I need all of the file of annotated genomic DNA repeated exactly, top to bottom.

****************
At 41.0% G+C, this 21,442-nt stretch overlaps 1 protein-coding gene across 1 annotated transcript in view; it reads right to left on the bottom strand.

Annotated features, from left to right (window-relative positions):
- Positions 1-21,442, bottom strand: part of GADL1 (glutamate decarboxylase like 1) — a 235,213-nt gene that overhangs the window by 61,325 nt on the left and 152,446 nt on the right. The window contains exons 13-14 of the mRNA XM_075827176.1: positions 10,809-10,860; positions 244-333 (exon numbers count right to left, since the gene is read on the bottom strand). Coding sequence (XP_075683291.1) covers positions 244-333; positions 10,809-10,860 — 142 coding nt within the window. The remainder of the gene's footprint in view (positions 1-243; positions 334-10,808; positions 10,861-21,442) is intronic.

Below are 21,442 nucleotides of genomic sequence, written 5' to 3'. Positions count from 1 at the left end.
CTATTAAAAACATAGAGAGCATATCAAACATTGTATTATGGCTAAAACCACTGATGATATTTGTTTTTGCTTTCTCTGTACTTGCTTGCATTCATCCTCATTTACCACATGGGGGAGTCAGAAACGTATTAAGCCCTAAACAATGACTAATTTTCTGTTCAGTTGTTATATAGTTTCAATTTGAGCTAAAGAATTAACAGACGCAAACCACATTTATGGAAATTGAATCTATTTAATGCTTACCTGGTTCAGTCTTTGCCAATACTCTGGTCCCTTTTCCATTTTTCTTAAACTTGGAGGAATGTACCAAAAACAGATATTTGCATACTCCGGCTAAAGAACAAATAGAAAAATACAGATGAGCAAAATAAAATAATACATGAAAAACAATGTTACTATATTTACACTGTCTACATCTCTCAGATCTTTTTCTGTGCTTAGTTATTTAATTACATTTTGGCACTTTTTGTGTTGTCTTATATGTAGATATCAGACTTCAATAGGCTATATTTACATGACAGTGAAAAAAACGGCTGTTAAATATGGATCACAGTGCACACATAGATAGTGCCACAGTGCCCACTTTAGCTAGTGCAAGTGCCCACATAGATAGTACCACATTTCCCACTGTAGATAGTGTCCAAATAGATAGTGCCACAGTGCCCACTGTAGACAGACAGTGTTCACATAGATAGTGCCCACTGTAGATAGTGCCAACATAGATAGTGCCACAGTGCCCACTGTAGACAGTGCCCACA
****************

At 41.0% G+C, this 21,442-nt stretch overlaps 1 protein-coding gene across 1 annotated transcript in view; it reads right to left on the bottom strand.

Annotated features, from left to right (window-relative positions):
- Positions 1-21,442, bottom strand: part of GADL1 (glutamate decarboxylase like 1) — a 235,213-nt gene that overhangs the window by 61,325 nt on the left and 152,446 nt on the right. The window contains exons 13-14 of the mRNA XM_075827176.1: positions 10,809-10,860; positions 244-333 (exon numbers count right to left, since the gene is read on the bottom strand). Coding sequence (XP_075683291.1) covers positions 244-333; positions 10,809-10,860 — 142 coding nt within the window. The remainder of the gene's footprint in view (positions 1-243; positions 334-10,808; positions 10,861-21,442) is intronic.

Below are 21,442 nucleotides of genomic sequence, written 5' to 3'. Positions count from 1 at the left end.
CTATTAAAAACATAGAGAGCATATCAAACATTGTATTATGGCTAAAACCACTGATGATATTTGTTTTTGCTTTCTCTGTACTTGCTTGCATTCATCCTCATTTACCACATGGGGGAGTCAGAAACGTATTAAGCCCTAAACAATGACTAATTTTCTGTTCAGTTGTTATATAGTTTCAATTTGAGCTAAAGAATTAACAGACGCAAACCACATTTATGGAAATTGAATCTATTTAATGCTTACCTGGTTCAGTCTTTGCCAATACTCTGGTCCCTTTTCCATTTTTCTTAAACTTGGAGGAATGTACCAAAAACAGATATTTGCATACTCCGGCTAAAGAACAAATAGAAAAATACAGATGAGCAAAATAAAATAATACATGAAAAACAATGTTACTATATTTACACTGTCTACATCTCTCAGATCTTTTTCTGTGCTTAGTTATTTAATTACATTTTGGCACTTTTTGTGTTGTCTTATATGTAGATATCAGACTTCAATAGGCTATATTTACATGACAGTGAAAAAAACGGCTGTTAAATATGGATCACAGTGCACACATAGATAGTGCCACAGTGCCCACTTTAGCTAGTGCAAGTGCCCACATAGATAGTACCACATTTCCCACTGTAGATAGTGTCCAAATAGATAGTGCCACAGTGCCCACTGTAGACAGACAGTGTTCACATAGATAGTGCCCACTGTAGATAGTGCCAACATAGATAGTGCCACAGTGCCCACTGTAGACAGTGCCCACA